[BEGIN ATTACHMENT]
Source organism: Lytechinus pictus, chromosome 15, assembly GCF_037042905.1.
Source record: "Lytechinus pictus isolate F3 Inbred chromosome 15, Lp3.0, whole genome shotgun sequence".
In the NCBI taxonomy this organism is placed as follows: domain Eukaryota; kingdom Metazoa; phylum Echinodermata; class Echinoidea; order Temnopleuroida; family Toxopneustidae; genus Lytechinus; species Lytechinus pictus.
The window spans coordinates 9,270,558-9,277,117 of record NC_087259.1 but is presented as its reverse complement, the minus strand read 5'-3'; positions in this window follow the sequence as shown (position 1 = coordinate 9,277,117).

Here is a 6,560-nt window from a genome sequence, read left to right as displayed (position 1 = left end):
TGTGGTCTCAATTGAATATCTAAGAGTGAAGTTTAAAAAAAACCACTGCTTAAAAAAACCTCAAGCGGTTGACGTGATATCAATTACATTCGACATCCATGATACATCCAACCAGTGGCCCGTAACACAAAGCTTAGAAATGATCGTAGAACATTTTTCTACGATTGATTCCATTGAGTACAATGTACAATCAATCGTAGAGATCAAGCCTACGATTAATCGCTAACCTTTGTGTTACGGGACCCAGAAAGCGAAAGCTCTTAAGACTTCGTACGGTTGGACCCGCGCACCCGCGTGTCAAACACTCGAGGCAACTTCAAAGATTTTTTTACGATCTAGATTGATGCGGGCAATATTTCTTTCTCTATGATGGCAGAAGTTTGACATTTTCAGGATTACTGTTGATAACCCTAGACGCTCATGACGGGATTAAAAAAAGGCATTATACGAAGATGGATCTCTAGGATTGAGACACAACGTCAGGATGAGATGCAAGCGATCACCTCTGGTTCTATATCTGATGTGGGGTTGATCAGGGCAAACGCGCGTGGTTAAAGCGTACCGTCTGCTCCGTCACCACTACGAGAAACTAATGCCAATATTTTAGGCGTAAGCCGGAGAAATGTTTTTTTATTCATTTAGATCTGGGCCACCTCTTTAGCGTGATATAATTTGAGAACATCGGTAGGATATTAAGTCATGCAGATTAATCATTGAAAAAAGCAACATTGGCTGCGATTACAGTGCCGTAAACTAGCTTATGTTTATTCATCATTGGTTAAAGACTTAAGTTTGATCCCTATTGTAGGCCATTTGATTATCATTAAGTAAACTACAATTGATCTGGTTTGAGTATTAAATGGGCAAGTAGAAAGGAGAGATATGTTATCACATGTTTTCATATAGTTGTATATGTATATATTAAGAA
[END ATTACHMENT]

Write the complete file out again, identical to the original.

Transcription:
Source organism: Lytechinus pictus, chromosome 15, assembly GCF_037042905.1.
Source record: "Lytechinus pictus isolate F3 Inbred chromosome 15, Lp3.0, whole genome shotgun sequence".
In the NCBI taxonomy this organism is placed as follows: domain Eukaryota; kingdom Metazoa; phylum Echinodermata; class Echinoidea; order Temnopleuroida; family Toxopneustidae; genus Lytechinus; species Lytechinus pictus.
The window spans coordinates 9,270,558-9,277,117 of record NC_087259.1 but is presented as its reverse complement, the minus strand read 5'-3'; positions in this window follow the sequence as shown (position 1 = coordinate 9,277,117).

Here is a 6,560-nt window from a genome sequence, read left to right as displayed (position 1 = left end):
TGTGGTCTCAATTGAATATCTAAGAGTGAAGTTTAAAAAAAACCACTGCTTAAAAAAACCTCAAGCGGTTGACGTGATATCAATTACATTCGACATCCATGATACATCCAACCAGTGGCCCGTAACACAAAGCTTAGAAATGATCGTAGAACATTTTTCTACGATTGATTCCATTGAGTACAATGTACAATCAATCGTAGAGATCAAGCCTACGATTAATCGCTAACCTTTGTGTTACGGGACCCAGAAAGCGAAAGCTCTTAAGACTTCGTACGGTTGGACCCGCGCACCCGCGTGTCAAACACTCGAGGCAACTTCAAAGATTTTTTTACGATCTAGATTGATGCGGGCAATATTTCTTTCTCTATGATGGCAGAAGTTTGACATTTTCAGGATTACTGTTGATAACCCTAGACGCTCATGACGGGATTAAAAAAAGGCATTATACGAAGATGGATCTCTAGGATTGAGACACAACGTCAGGATGAGATGCAAGCGATCACCTCTGGTTCTATATCTGATGTGGGGTTGATCAGGGCAAACGCGCGTGGTTAAAGCGTACCGTCTGCTCCGTCACCACTACGAGAAACTAATGCCAATATTTTAGGCGTAAGCCGGAGAAATGTTTTTTTATTCATTTAGATCTGGGCCACCTCTTTAGCGTGATATAATTTGAGAACATCGGTAGGATATTAAGTCATGCAGATTAATCATTGAAAAAAGCAACATTGGCTGCGATTACAGTGCCGTAAACTAGCTTATGTTTATTCATCATTGGTTAAAGACTTAAGTTTGATCCCTATTGTAGGCCATTTGATTATCATTAAGTAAACTACAATTGATCTGGTTTGAGTATTAAATGGGCAAGTAGAAAGGAGAGATATGTTATCACATGTTTTCATATAGTTGTATATGTATATATTAAGAA